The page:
Eleanor thought about how she now walked with her daughter, Maxine, to say goodbye to the most wonderful companion in her life and the man who had brought her joy and happiness every day. Abruptly, she didn't want to be there. She wanted to stop following the coffin that held her beloved Frank, but she knew that creating a scene wouldn’t make the cremation disappear. She bolstered herself with the thought that she could not stop everyone else from saying their goodbyes. Everyone needed this ceremony to heal. Maxine needed to heal. It was just Eleanor who didn't want to say goodbye; she wasn’t ready to use that word.
Frank and Eleanor had a secret that they had whispered to each other on their pillows at night. It had deepened their bond and been a source of strength in the tough days of their marriage. They told each other their love was eternal and that it existed before time and would exist after it. Eleanor reasoned that in the space of infinity, there was no room for goodbye.
Frank's cremation was at noon. Eleanor didn't know how to react with so many eyes on her. She thought about how if Frank were here with her, he would whisper into her ear, 'Keep your chin up, love.' That always used to give her support and confidence. She tutted internally to herself again as she thought of him. Initially, that phrase had been so sweet and welcome, but after a few years, that phrase had driven her mad.
She didn't know how to behave at his service, and she fought to conceal her emotions. There was no handbook for a new widow that suddenly arrived on the doorstep when her husband—she stopped herself. She couldn't bring herself to say the word, but her inner voice whispered it anyway: died. Yes, that's the one, she thought to herself.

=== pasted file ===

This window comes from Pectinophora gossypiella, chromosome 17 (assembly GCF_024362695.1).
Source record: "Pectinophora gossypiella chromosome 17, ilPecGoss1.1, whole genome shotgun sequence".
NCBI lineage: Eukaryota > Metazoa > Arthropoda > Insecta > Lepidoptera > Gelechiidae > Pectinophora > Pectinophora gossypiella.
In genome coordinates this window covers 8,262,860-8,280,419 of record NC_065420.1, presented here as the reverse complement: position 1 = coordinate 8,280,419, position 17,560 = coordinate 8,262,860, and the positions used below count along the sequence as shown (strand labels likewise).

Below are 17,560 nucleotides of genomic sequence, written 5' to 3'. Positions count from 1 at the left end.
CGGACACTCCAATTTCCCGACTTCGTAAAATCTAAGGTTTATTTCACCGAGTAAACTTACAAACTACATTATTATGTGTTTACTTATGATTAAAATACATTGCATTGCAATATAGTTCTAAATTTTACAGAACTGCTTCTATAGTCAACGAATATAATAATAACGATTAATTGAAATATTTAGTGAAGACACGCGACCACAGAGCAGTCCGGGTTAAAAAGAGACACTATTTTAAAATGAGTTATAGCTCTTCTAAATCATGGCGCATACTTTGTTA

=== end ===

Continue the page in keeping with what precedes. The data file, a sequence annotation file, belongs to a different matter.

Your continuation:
Listening to the beautiful eulogies and hymns, she tried to pull herself together, as people were watching. She was a reserved and conservative woman. She hated public displays of emotions and tears. She resolved to pull herself together just for today. She decided that she would say goodbye in her own time: today, tomorrow, or in a year. No beautiful church service would change that. She would secretly hold onto Frank in her heart. She needed to have something left of him.
Maxine could see that her mum had suffered through the service and wake. She looked at the beautiful flowers, that people had left. It was a comfort to see how much love surrounded her mum and their family. She didn't doubt that tough times lay ahead of them, and she resolved to be patient with her mum and let her take her time to grieve the loss of her father. Maxine knew the road ahead would require patience and a lot of adjustments.